Day one of the Camino was arduous and exhilirating all at once. When I left St. Jean Pied de Port this morning, the city was covered in a lovely fog that stretched out for the first hour before the sun burned it away, revealing a verdant, lush set of valleys and hills that I eagerly set out to cross.
I even found myself thinking about Edward Abbey’s admonition in Industrial Tourism and the National Parks: A Polemic, when he writes, “a man on foot, on horseback or on a bicycle will see more, feel more, enjoy more in one mile than the motorized tourists can in a hundred miles.” It felt true; crossing up the first of the high points I had to cross today, I was thinking less about sore knees than watching slugs move slowly across the road and being accosted by a hundred, cowardly, bleating sheep.
But then the bruja struck, leading to my one bit of advice for anyone who travels the Camino: do not listen to the kindly-looking old woman five or six miles outside of St. Jean Pied de Port, for she is a bruja in disguise. Smiling, with her dog at her feet, she kept saying “Compostela…main road…main road,” pointing back miles from where I had come. As there had not been any pilgrim signs for sometime, despite my nearly having conquered the first height, I turned backwards and repeated a large section of my journey. Odd that a witch would take such sustenance from confusing poor travellers, but she succeeded today.
Unbroken, if a bit discouraged, I headed on, eventually getting back on an alternative track that took me back to the main path. Eventually, problem number two for the day appeared: water everywhere, and not a drop to drink. Two spots with promised fountains turned out to either be dry or unsanitary, and my water supply became very low. And then the Pyrenees stared me down in earnest. A long, 8 kilometer crossing, with no water loomed ahead, and I trudged forward.
It was a real struggle. Alternating between a winding mountain road and a path that was beautiful, but gaining in elevation, the whole time, I struggled through the last section of the day’s journey. But here’s where I learned something about the generosity of the Camino. Winding around yet another switchback, I stumbled across three Irish women, enjoying lunch and singing. Now, I’m no fool, and I’ve The Odyssey, but when one of those Sirens offered me some water, I raced forward and accepted the generosity immediately. She even gave me the rest of her bottle and offered me lunch. No hideous fate befell me, and I had the energy to continue, bolstered by the camaderie and generosity.
After that respite, the climb began in earnest, and I really struggled to make my way to the top, frequently pausing to catch my breath and wanting to take a nap. After a long climb, I finally reached the top, and found a church that was a rest stop for pilgrims and those traveling by car. I took off my shoes, and just sunk into the cool grass to rest for a bit before the last mile into Roncevalles. And then, another gift of generosity: an older French woman, lunching with her husband and son, offered me some of her water. When I said yes, she delicately poured it into a glass that held about four ounces. Not wanting to appear rude, I sipped at for a bit, and returned the glass. Sensing my need for more water, she next pointed at my water bottle, and with a mixture of hand gestures, English, and French, she convinced me to take the rest of her bottle and fill mine.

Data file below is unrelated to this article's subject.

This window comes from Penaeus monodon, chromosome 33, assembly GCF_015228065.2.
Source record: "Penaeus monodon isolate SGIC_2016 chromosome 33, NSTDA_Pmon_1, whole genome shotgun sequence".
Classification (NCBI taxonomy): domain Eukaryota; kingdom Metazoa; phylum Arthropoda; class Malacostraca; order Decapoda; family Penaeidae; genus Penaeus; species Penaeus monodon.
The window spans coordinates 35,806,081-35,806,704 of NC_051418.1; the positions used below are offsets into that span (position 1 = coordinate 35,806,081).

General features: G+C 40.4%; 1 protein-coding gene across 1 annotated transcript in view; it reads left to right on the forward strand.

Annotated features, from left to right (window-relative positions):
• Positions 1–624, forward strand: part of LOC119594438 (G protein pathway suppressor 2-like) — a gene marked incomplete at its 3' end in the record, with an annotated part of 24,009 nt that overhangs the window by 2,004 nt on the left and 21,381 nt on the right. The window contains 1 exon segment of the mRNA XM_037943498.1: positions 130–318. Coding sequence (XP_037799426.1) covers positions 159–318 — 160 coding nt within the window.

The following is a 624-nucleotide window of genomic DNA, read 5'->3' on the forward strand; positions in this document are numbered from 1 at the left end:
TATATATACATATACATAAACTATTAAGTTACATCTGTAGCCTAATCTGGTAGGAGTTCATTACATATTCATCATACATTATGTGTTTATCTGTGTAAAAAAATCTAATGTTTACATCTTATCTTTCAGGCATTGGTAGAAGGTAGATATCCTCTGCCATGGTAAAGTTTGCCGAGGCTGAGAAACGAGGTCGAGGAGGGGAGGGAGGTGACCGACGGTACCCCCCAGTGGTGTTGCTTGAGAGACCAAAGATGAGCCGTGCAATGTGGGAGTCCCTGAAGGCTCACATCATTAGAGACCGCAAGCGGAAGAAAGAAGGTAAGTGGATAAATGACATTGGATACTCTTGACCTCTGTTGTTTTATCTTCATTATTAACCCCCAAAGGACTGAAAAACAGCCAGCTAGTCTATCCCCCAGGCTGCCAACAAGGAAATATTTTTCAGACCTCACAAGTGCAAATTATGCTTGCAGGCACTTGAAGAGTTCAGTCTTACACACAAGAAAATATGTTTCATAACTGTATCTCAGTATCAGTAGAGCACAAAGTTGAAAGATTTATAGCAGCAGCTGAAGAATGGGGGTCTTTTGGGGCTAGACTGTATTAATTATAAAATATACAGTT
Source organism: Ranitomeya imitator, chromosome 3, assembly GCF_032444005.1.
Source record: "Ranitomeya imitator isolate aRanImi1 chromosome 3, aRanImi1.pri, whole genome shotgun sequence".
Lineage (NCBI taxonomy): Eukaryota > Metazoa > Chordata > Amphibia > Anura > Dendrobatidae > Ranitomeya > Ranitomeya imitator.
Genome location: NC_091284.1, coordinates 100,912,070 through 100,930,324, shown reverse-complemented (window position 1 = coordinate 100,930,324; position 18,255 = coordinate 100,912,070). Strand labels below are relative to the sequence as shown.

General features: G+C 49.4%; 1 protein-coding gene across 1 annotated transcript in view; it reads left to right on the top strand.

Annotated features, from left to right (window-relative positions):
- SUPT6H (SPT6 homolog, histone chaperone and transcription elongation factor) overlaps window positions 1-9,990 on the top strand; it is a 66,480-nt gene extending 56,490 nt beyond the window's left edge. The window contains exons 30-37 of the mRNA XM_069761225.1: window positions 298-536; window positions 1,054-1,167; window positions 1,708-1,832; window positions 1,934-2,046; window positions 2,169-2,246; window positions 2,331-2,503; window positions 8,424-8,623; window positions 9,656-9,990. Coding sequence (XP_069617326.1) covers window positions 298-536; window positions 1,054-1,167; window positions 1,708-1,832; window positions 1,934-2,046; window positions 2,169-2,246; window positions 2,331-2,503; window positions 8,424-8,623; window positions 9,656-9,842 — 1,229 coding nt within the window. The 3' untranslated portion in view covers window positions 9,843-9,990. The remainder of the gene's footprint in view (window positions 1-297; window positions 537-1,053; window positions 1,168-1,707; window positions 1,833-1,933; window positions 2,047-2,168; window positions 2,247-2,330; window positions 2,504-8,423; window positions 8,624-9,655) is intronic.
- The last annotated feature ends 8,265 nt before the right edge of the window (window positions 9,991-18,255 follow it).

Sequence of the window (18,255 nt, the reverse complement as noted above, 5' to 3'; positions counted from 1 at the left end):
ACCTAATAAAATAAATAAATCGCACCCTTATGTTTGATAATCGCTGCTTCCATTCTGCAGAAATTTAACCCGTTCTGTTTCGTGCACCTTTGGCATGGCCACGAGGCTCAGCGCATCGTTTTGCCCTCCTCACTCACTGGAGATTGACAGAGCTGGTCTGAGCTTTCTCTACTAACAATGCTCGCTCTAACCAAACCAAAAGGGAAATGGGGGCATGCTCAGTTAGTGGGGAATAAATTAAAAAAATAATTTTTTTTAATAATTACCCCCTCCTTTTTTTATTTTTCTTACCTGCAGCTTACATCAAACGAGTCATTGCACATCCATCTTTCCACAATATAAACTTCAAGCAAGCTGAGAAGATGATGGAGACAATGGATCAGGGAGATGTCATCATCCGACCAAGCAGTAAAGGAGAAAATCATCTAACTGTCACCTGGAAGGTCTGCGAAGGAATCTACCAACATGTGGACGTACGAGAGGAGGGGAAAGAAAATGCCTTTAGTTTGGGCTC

One of the things I was really thinking about at the beginning of the journey today was a memory from high school, when my friends and I used to bike short distance rides outside of our town. One of our favorite rides was the 15 mile loop between Laurel and Park City, where we would often stop for oatmeal or bacon and eggs before going to class in the morning. It was an easy, great ride, but there was one hitch: every day, coming over the last hill and racing into Park City, we found ourselves chased by what seemed like the most ferocious dog in the world, who seemed always right on the verge of catching the last rider. So we’d pedal as fast as we could, the wind whipping in our faces, the fear of Cujo in our hearts, only to laugh and cheer when we’d outrun him. Every time we rode he was there, and every time we just managed to escape.
The thing about that memory isn’t just that it’s vivid, decades later; it’s that when I remember it, I’m remembering from the first person. I’m not watching myself getting chased by a dog; I’m seeing it through those eyes again, feeling the shuddering of the bike below me and feeling the thrill of the wind in my face. I remember being there, not seeing myself there.
As we age, our memories seem to slip into that third-person view, where we’re watching ourselves act, not recalling what we experienced, but some memories are so powerful that we hold them as something real that we lived, not something we recall having happened, and those are the memories that matter most. Riding with my friends down that hill, seeing the falling stars at Camp on the Boulder for the first time with someone who became a lifelong friend, the first time my Grandpa took me to a baseball game in Great Falls; those memories are locked in the first person because they were so powerful, each in their own way.
Today was one of those days. I want to keep the bruja and the sirens, the bite of my Lemon Kas soda and the generous gift of water, the pain in my feet and the joy in my heart, firmly in that first-person, vivid memory as long as I can.